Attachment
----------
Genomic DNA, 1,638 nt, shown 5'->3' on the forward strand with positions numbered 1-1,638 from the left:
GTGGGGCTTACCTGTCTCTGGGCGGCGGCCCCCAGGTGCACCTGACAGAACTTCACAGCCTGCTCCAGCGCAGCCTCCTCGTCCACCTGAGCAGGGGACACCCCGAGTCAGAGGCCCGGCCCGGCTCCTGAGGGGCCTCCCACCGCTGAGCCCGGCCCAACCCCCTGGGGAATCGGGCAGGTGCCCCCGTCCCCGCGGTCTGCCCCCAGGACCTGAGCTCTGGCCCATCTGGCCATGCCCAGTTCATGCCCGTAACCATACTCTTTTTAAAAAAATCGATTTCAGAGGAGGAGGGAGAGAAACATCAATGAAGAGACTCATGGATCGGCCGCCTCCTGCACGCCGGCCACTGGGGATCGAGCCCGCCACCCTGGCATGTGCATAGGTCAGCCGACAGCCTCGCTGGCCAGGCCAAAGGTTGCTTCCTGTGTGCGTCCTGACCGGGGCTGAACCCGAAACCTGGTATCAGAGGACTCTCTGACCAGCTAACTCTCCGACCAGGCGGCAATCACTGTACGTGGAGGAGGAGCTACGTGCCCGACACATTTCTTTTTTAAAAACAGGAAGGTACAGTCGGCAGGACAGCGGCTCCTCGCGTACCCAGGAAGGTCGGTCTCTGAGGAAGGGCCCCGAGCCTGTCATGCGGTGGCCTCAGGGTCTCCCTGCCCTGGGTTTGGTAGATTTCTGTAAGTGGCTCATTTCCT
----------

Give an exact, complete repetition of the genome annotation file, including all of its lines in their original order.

Genomic DNA, 1,638 nt, shown 5'->3' on the forward strand with positions numbered 1-1,638 from the left:
GTGGGGCTTACCTGTCTCTGGGCGGCGGCCCCCAGGTGCACCTGACAGAACTTCACAGCCTGCTCCAGCGCAGCCTCCTCGTCCACCTGAGCAGGGGACACCCCGAGTCAGAGGCCCGGCCCGGCTCCTGAGGGGCCTCCCACCGCTGAGCCCGGCCCAACCCCCTGGGGAATCGGGCAGGTGCCCCCGTCCCCGCGGTCTGCCCCCAGGACCTGAGCTCTGGCCCATCTGGCCATGCCCAGTTCATGCCCGTAACCATACTCTTTTTAAAAAAATCGATTTCAGAGGAGGAGGGAGAGAAACATCAATGAAGAGACTCATGGATCGGCCGCCTCCTGCACGCCGGCCACTGGGGATCGAGCCCGCCACCCTGGCATGTGCATAGGTCAGCCGACAGCCTCGCTGGCCAGGCCAAAGGTTGCTTCCTGTGTGCGTCCTGACCGGGGCTGAACCCGAAACCTGGTATCAGAGGACTCTCTGACCAGCTAACTCTCCGACCAGGCGGCAATCACTGTACGTGGAGGAGGAGCTACGTGCCCGACACATTTCTTTTTTAAAAACAGGAAGGTACAGTCGGCAGGACAGCGGCTCCTCGCGTACCCAGGAAGGTCGGTCTCTGAGGAAGGGCCCCGAGCCTGTCATGCGGTGGCCTCAGGGTCTCCCTGCCCTGGGTTTGGTAGATTTCTGTAAGTGGCTCATTTCCT